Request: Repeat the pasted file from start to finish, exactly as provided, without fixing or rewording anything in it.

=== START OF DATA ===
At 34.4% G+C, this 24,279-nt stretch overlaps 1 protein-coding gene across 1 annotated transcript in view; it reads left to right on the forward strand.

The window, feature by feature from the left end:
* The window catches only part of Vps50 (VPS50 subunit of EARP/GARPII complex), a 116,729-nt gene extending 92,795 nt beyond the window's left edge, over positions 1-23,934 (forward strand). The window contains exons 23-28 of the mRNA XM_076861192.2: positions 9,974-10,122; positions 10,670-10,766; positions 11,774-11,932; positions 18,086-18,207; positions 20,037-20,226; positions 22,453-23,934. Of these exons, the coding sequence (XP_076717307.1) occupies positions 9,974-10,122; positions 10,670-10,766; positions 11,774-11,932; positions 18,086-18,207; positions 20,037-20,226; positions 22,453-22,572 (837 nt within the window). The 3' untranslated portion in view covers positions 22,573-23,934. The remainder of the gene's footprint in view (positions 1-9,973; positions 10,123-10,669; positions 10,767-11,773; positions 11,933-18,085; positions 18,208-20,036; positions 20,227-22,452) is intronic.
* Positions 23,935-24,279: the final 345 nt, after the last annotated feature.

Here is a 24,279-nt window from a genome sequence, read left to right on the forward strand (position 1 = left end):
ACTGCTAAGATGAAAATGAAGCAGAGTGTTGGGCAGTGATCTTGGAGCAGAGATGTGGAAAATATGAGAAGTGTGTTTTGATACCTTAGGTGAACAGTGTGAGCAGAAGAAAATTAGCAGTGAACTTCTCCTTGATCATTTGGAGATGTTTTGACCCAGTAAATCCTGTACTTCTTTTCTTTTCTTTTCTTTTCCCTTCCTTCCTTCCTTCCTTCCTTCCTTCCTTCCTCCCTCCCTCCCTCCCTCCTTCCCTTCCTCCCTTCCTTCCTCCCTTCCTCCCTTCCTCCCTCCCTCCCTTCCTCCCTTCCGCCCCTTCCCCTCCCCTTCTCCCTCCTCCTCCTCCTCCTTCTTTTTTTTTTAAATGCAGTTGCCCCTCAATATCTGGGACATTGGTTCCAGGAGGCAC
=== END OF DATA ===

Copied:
At 34.4% G+C, this 24,279-nt stretch overlaps 1 protein-coding gene across 1 annotated transcript in view; it reads left to right on the forward strand.

The window, feature by feature from the left end:
* The window catches only part of Vps50 (VPS50 subunit of EARP/GARPII complex), a 116,729-nt gene extending 92,795 nt beyond the window's left edge, over positions 1-23,934 (forward strand). The window contains exons 23-28 of the mRNA XM_076861192.2: positions 9,974-10,122; positions 10,670-10,766; positions 11,774-11,932; positions 18,086-18,207; positions 20,037-20,226; positions 22,453-23,934. Of these exons, the coding sequence (XP_076717307.1) occupies positions 9,974-10,122; positions 10,670-10,766; positions 11,774-11,932; positions 18,086-18,207; positions 20,037-20,226; positions 22,453-22,572 (837 nt within the window). The 3' untranslated portion in view covers positions 22,573-23,934. The remainder of the gene's footprint in view (positions 1-9,973; positions 10,123-10,669; positions 10,767-11,773; positions 11,933-18,085; positions 18,208-20,036; positions 20,227-22,452) is intronic.
* Positions 23,935-24,279: the final 345 nt, after the last annotated feature.

Here is a 24,279-nt window from a genome sequence, read left to right on the forward strand (position 1 = left end):
ACTGCTAAGATGAAAATGAAGCAGAGTGTTGGGCAGTGATCTTGGAGCAGAGATGTGGAAAATATGAGAAGTGTGTTTTGATACCTTAGGTGAACAGTGTGAGCAGAAGAAAATTAGCAGTGAACTTCTCCTTGATCATTTGGAGATGTTTTGACCCAGTAAATCCTGTACTTCTTTTCTTTTCTTTTCTTTTCCCTTCCTTCCTTCCTTCCTTCCTTCCTTCCTTCCTCCCTCCCTCCCTCCCTCCTTCCCTTCCTCCCTTCCTTCCTCCCTTCCTCCCTTCCTCCCTCCCTCCCTTCCTCCCTTCCGCCCCTTCCCCTCCCCTTCTCCCTCCTCCTCCTCCTCCTTCTTTTTTTTTTAAATGCAGTTGCCCCTCAATATCTGGGACATTGGTTCCAGGAGGCAC